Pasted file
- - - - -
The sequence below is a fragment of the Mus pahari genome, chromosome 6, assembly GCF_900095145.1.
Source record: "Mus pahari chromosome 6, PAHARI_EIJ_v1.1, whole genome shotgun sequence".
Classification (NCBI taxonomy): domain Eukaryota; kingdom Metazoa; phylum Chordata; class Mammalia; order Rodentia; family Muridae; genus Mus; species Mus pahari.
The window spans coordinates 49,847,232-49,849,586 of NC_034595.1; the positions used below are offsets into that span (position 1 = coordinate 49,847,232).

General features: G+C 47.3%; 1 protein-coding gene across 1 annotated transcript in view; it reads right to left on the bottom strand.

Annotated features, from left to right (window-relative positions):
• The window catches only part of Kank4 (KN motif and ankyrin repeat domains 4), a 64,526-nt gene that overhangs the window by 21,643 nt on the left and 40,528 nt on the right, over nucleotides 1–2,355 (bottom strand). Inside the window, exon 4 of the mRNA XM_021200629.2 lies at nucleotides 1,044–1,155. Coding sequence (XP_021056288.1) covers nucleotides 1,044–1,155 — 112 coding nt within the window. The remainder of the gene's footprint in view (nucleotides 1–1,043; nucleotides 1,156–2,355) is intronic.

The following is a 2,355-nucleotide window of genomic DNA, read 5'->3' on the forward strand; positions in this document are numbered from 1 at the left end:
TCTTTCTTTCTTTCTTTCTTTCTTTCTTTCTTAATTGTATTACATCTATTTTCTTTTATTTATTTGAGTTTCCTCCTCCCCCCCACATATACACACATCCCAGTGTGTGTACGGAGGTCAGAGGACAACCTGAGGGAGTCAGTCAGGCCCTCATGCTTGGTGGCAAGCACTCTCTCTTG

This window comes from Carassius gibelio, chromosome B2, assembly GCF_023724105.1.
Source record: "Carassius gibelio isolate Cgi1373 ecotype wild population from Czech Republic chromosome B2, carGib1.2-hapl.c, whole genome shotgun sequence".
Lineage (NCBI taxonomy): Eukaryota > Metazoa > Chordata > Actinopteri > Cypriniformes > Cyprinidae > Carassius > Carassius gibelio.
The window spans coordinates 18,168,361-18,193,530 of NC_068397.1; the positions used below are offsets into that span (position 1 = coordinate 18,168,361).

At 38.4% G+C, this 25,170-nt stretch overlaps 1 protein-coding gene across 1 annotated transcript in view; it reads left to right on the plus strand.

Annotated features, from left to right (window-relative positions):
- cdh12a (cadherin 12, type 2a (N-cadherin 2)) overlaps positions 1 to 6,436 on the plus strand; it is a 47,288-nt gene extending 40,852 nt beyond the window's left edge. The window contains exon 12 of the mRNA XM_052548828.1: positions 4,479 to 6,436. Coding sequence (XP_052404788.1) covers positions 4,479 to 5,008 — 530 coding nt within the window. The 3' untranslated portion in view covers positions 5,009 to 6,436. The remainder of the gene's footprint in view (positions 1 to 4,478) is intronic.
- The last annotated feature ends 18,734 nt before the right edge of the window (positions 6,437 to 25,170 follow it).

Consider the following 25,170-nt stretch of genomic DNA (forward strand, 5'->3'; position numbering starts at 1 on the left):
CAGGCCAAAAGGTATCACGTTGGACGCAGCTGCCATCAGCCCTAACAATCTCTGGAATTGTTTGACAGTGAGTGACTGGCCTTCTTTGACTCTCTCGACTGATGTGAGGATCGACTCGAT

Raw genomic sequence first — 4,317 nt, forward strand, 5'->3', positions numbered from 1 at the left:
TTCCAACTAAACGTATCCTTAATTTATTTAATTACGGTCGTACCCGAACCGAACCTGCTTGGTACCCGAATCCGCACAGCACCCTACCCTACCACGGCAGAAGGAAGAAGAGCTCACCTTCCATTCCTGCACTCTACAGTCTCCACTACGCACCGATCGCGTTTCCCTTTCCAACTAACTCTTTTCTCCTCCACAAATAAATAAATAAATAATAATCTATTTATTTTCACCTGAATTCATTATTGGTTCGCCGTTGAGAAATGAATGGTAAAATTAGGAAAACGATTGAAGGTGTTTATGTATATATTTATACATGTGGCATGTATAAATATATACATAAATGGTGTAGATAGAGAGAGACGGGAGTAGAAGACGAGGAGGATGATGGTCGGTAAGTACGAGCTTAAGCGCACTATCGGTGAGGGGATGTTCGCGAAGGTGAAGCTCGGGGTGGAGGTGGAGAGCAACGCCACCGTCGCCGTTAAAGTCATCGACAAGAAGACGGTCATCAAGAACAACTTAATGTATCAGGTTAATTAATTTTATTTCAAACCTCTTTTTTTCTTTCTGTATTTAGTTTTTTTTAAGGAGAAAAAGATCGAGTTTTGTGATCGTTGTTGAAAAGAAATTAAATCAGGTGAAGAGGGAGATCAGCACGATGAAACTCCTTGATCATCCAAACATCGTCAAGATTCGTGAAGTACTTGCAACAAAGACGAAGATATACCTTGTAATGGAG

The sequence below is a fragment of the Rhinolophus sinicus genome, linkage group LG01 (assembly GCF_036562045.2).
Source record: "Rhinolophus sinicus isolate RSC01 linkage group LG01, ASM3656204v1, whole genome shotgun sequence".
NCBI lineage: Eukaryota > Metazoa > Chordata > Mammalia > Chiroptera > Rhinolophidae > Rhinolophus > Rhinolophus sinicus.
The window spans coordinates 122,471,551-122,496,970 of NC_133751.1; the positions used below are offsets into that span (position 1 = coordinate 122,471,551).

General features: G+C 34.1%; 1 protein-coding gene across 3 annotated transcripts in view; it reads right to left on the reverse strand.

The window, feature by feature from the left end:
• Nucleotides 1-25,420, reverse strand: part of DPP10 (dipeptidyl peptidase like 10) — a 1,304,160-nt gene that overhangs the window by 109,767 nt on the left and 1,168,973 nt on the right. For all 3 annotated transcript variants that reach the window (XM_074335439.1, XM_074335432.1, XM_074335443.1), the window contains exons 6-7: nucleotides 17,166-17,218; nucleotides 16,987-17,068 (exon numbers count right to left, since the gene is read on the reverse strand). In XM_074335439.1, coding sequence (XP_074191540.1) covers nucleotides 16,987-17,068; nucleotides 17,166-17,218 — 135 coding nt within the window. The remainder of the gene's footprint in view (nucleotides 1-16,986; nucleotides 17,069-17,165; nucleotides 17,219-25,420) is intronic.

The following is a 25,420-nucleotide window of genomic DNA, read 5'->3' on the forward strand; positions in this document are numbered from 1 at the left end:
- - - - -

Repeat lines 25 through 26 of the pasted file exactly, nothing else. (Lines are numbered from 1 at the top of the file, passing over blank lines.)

The window spans coordinates 122,471,551-122,496,970 of NC_133751.1; the positions used below are offsets into that span (position 1 = coordinate 122,471,551).

General features: G+C 34.1%; 1 protein-coding gene across 3 annotated transcripts in view; it reads right to left on the reverse strand.